Election 2011 Submissions from Other Organisations

The Wheel invites other community and voluntary organisations - big or small - and other representative organisations to submit their own Election 2011 manifestos and submissions to us for publication on this website.

Email your organisations Election 2011 response to paul@wheel.ie. Submissions should be in summary form and should also include a link to your organisations website / communication details.
 
Note: Election responses from individuals not representing an organisation are not invited at this time.
 
Please scroll down the page to view the different organisation submissions.

 
Special Needs Parents Association
 

What you should be asking your local candidates and why your vote matters?

 
What is your party policy on Special Education Provision and the support of children with special needs to get an Inclusive Education? 
 
This year, children with special needs and disabilities are having previously-allocated Special Needs Assistant hours removed in Irish primary and secondary schools. The number of SNA’s has now been capped at 10,575 for 2011, but beyond looking at a general allocation for schools that qualify, as of yet there are no plans as to how this can be implemented.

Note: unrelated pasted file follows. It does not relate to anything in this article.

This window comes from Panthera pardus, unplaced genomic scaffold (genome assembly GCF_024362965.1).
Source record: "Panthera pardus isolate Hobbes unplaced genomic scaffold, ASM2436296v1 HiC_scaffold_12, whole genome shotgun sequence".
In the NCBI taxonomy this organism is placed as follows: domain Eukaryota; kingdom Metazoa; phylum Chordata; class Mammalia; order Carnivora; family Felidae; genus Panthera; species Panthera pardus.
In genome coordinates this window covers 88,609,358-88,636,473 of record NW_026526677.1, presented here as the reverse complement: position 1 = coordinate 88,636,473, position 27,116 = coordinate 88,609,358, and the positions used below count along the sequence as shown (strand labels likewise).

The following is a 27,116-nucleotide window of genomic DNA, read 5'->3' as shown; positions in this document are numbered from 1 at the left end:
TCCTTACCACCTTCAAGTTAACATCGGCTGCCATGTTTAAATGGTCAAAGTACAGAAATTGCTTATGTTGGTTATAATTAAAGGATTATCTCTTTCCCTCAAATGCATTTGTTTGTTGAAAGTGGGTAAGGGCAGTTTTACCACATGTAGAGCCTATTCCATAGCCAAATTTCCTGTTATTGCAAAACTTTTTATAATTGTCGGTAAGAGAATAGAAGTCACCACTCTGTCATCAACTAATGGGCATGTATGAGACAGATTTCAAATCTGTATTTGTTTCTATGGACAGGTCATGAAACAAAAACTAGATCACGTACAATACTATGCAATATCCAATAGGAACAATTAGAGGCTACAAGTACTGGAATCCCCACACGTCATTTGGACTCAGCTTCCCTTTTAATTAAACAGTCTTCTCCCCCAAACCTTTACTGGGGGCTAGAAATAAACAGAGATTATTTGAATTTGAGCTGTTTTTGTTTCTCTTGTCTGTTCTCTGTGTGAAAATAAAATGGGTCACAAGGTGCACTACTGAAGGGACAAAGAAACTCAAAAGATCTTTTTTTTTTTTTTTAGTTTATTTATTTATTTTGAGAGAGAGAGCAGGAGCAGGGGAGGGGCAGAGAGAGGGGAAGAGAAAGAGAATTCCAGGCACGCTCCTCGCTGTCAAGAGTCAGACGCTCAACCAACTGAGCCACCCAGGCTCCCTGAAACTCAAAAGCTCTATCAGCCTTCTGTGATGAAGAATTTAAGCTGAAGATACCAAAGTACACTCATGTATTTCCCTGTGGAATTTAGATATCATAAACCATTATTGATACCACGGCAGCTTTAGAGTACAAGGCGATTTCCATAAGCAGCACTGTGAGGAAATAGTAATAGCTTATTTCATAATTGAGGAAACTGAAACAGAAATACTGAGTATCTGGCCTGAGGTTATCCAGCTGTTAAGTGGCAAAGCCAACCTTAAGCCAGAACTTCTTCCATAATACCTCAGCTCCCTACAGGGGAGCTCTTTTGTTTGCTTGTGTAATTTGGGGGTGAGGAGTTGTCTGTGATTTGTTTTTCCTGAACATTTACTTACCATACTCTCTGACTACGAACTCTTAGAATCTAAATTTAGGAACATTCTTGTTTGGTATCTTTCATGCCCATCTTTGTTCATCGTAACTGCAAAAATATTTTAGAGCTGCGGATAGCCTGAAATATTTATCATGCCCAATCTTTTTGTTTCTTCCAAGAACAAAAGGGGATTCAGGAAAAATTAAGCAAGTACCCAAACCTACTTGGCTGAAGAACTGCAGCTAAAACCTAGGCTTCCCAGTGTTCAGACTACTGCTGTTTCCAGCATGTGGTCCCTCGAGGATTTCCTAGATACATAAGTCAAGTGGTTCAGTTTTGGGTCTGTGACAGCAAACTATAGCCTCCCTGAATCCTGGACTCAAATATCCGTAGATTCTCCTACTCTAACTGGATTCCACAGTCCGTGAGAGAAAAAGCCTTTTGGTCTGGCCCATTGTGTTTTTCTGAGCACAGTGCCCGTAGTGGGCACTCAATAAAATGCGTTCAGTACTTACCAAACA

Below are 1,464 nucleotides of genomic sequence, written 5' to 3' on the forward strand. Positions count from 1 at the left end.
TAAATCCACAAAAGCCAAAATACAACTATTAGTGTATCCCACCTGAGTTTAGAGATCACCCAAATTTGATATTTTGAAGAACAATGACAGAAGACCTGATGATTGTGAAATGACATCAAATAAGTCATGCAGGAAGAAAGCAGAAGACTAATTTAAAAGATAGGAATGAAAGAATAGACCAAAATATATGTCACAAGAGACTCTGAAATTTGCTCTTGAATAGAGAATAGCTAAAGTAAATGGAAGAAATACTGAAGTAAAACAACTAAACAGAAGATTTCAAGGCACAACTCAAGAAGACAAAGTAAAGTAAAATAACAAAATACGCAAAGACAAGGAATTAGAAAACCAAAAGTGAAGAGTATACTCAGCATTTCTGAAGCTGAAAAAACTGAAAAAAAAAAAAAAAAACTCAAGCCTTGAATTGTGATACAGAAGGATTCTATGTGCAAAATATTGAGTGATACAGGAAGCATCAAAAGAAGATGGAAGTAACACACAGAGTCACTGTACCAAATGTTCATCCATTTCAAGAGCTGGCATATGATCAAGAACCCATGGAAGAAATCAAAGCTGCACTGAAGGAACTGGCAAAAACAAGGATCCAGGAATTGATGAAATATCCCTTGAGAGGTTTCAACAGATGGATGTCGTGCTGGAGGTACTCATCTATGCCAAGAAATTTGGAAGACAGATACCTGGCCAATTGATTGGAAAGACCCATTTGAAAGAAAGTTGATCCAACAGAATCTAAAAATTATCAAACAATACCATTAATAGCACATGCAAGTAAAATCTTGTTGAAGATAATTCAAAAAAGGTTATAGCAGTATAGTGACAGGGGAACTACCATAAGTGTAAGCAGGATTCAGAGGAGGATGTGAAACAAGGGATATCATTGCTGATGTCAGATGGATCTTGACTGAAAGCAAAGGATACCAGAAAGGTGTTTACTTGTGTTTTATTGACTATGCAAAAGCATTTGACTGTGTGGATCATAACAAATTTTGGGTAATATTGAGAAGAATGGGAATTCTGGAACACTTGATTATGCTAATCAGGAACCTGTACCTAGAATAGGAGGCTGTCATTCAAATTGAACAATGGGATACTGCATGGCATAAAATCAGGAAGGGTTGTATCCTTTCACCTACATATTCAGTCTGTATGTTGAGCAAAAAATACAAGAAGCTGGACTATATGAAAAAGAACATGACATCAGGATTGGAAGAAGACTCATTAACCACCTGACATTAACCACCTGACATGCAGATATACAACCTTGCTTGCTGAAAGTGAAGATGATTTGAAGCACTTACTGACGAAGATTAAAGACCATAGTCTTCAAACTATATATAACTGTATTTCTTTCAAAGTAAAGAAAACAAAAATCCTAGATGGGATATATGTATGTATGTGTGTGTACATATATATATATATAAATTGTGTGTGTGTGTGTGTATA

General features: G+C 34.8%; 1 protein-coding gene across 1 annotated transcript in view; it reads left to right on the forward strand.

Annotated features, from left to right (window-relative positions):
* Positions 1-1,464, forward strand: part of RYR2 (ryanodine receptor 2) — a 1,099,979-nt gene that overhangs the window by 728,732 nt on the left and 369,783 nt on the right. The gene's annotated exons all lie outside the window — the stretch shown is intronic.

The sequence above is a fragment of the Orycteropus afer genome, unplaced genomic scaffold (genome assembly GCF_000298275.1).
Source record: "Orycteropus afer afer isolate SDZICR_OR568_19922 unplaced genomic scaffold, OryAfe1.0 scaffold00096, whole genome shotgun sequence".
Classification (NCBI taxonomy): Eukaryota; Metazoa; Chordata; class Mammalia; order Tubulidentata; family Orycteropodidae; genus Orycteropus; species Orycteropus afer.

There still is no independent appeals process in place for a parent to lodge an appeal to regarding a decision of a Special Education Needs Organiser (SENO), regarding their child. Appeals will become commonplace in the future.
Will your party support more investment in integrated student support services in mainstream 3rd level education for students with intellectual disabilities and specific learning difficulties?
 
There is little provision outside smaller programmes currently being run in some Irish Universities, which limit places and opportunities for young adults with learning disabilities. Once they reach 18, the opportunity to continue with their education ceases in many areas. Institutes of Technology and Colleges of Further Education, have a lack of support services which could facilitate more students with special needs in achieving a 3rd level qualification.